All grown-ups were once children…but only few of them remember it. – The Little Prince
As I was taking a ride to work early morning of a Thursday, I sat just beside the window by the right—the seat I always find myself comfortable in—the same place I get to see places pass by me and life unfolds into a new day as the sun peeps just a little bit from behind the clouds.
Then Christmas songs started playing. The Tagalog ones from my childhood and with the chilling cold coming from the thermostat, I gripped my hoodie closer to me and closed my eyes to an attempt for a nap but no—I was taken back to my eight-year-old self when I would run with my cousins and build temples out of blankets and when we would become ecstatic for Christmas: the music, the lights, the temperature, the food, and the people.
Childhood was awesome. It was the time when all I would be bothered about was an assignment or an exam and my favorite time of the day was the afternoon after school for it was my playtime with my friends.
Then I was plunged back to the thoughts of today. Kids wearing make up. Kids dressing like adults. Kids preferring to read romantic stories instead of the classics. Children falling in love at 11 or 12 and eventually becoming parents at 16.
Today is the time when children play together virtually, talk over video calls, and their self worth becomes determined by the number of likes their photos get or their intelligence measured by the number of who’s and what’s and when’s that they can recall. When happiness meant getting the highest score in a video game and art and play meant doodles of imagined colors on a tablet rather than actual ones and music played technically rather than physically.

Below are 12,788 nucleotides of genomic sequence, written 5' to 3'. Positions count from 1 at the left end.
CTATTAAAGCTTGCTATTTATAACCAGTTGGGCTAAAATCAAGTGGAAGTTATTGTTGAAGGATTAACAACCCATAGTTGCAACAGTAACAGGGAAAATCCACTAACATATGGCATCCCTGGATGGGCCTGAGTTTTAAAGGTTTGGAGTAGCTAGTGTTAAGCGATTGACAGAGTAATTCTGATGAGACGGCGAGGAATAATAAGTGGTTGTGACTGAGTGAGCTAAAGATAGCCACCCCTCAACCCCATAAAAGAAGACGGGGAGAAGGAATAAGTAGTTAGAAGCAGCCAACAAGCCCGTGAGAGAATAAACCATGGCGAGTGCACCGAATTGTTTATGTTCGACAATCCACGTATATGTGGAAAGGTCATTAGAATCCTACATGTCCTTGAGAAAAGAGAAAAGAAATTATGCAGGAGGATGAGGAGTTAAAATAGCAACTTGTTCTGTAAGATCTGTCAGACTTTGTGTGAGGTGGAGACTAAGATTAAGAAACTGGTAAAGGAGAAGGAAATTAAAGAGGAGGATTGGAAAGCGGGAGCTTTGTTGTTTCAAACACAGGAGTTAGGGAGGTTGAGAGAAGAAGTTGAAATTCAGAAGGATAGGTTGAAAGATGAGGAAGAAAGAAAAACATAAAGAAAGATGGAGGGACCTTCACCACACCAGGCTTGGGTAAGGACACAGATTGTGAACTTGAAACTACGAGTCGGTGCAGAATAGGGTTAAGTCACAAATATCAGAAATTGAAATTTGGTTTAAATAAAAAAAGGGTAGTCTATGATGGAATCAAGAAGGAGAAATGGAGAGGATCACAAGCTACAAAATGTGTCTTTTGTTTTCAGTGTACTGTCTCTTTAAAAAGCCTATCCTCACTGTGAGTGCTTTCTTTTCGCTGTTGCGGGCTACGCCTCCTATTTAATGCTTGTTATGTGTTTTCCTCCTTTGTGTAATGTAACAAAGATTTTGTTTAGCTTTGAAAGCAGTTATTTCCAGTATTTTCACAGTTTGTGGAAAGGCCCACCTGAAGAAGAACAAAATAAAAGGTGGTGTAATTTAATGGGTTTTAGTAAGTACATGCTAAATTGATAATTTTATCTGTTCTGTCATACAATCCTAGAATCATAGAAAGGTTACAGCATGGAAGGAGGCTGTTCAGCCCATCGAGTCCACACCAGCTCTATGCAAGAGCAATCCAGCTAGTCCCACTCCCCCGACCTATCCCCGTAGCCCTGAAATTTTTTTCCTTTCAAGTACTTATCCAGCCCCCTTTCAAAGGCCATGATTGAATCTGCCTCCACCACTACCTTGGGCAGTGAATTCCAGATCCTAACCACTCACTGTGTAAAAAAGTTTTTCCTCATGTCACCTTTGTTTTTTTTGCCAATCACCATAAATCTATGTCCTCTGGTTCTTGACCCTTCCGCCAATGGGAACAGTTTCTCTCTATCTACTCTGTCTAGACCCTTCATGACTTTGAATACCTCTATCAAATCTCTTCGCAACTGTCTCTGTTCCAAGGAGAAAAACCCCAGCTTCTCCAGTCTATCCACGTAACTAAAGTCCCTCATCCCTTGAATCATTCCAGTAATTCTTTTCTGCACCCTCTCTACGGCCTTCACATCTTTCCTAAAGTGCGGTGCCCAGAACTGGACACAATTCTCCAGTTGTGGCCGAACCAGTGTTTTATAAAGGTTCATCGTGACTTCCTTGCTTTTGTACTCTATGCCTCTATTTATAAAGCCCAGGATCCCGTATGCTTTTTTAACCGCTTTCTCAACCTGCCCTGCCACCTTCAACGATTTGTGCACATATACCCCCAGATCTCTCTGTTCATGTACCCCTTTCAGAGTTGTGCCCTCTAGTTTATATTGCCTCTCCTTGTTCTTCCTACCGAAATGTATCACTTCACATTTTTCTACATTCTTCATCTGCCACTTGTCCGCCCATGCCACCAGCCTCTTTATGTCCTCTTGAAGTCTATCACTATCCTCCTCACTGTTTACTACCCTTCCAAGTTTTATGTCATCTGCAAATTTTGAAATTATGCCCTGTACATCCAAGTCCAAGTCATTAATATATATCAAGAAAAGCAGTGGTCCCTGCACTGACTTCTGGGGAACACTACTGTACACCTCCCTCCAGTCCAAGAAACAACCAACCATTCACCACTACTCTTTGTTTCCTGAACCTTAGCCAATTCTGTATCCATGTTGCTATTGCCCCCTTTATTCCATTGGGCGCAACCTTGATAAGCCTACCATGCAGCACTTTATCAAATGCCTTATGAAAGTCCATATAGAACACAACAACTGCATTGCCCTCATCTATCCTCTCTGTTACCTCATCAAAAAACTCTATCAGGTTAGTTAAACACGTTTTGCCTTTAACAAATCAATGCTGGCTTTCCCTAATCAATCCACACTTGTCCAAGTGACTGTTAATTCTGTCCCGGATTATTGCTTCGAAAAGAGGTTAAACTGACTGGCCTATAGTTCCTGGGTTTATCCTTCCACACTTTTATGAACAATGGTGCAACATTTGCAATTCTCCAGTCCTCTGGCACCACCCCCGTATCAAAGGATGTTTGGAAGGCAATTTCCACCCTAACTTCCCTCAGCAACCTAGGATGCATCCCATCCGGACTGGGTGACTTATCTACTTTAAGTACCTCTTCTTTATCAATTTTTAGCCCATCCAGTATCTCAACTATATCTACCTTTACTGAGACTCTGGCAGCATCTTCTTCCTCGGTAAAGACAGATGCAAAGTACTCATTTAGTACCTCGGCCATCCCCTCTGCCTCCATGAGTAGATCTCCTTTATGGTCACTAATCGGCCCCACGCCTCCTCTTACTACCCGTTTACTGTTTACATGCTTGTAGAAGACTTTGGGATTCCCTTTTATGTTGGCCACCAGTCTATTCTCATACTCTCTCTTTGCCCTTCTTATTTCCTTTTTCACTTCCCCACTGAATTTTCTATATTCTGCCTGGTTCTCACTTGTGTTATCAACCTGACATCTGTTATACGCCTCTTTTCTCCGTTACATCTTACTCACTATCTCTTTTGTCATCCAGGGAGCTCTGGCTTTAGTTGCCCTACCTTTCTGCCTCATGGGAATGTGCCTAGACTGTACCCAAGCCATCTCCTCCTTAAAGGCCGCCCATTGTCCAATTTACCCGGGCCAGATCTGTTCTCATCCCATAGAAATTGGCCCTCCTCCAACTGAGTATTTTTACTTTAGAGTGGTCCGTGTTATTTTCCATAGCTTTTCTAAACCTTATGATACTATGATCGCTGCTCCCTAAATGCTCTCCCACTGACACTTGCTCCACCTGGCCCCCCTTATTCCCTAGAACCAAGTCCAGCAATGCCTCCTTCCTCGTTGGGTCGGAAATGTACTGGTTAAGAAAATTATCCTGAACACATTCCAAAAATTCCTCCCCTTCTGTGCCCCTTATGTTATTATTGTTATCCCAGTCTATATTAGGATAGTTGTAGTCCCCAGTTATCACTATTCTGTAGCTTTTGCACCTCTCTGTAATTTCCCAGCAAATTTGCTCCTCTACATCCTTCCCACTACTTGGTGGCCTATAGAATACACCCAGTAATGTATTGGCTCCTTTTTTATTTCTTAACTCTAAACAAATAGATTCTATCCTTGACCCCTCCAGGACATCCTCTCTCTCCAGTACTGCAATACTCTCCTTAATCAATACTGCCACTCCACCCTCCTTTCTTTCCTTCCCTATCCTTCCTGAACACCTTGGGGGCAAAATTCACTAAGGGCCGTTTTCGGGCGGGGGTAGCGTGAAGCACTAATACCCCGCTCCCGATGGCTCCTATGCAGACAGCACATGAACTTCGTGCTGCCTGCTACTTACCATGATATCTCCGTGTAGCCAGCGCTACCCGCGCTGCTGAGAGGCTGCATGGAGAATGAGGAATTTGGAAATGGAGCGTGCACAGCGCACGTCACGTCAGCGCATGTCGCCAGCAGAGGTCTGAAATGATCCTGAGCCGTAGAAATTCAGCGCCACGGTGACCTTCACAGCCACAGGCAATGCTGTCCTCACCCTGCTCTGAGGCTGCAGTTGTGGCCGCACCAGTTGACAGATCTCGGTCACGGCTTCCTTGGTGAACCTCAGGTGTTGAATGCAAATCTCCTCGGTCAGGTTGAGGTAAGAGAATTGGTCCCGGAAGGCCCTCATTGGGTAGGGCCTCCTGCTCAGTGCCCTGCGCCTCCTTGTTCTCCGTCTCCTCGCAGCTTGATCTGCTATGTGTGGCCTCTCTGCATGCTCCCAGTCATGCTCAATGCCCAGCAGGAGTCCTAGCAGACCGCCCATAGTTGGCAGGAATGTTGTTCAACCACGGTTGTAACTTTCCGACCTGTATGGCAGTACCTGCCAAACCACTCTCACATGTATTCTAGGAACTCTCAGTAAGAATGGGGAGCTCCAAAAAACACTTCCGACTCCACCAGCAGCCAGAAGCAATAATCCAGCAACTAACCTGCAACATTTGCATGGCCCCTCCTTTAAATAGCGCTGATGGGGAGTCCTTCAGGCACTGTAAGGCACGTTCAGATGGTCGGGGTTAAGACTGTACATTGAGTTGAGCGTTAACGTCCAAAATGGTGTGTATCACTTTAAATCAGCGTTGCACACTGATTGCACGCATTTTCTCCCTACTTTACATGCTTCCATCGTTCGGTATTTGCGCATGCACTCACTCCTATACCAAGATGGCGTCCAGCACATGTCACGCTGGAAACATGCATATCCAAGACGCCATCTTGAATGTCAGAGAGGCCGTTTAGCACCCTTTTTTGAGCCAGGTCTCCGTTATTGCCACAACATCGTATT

Childhood is the greatest time in a person’s life as it is the time of innocence and no prejudice. The time when we all believed in the goodness of each other and looked at the world as a perfect home.
Childhood goes by so fast that suddenly, you are transcended to whole different universe that is adulthood—that means more responsibility, love with reservations, life that is worked hard for, goodness that is doubted, and happiness that cannot exactly be defined.
I loathed at the thought that children no longer find joy in the feel of the rain against their skin, the patter of mud as they run through it, the excitement of whether the house made of cardboard box would hold itself together, when playing meant skinning knees for playing tag, and intelligence was appreciated and determined through the different skills one possesses.
If you are a kid reading this, be that child who squats to the sun’s rays that get through the crack on the wall, if only to check if there are fairies passing along; that who tries to catch the breeze and wonder why it’s only felt not touched; that who builds fortresses out of couch pillows and pretend to be escaping from dragons around the house. That kid who actually touches crayons not because the teacher tells you to. That kid who sings emotionally even without being scored.
Be that kid in this world full of hinog sa pilit children.
Childhood is wonderful and eventually, it will be over.
And just like me, there would be a time when all you could do is reminisce the fun and crazy embarrassment you had due to your curiosity and laugh about it.
And I do hope that one day, when you find yourself on your way to work, you will remember a time when you really were outdoors playing with other kids and seeing things and not experiencing what life has to offer through the lenses of your latest gadget.
Being a child is a gift. Embrace it.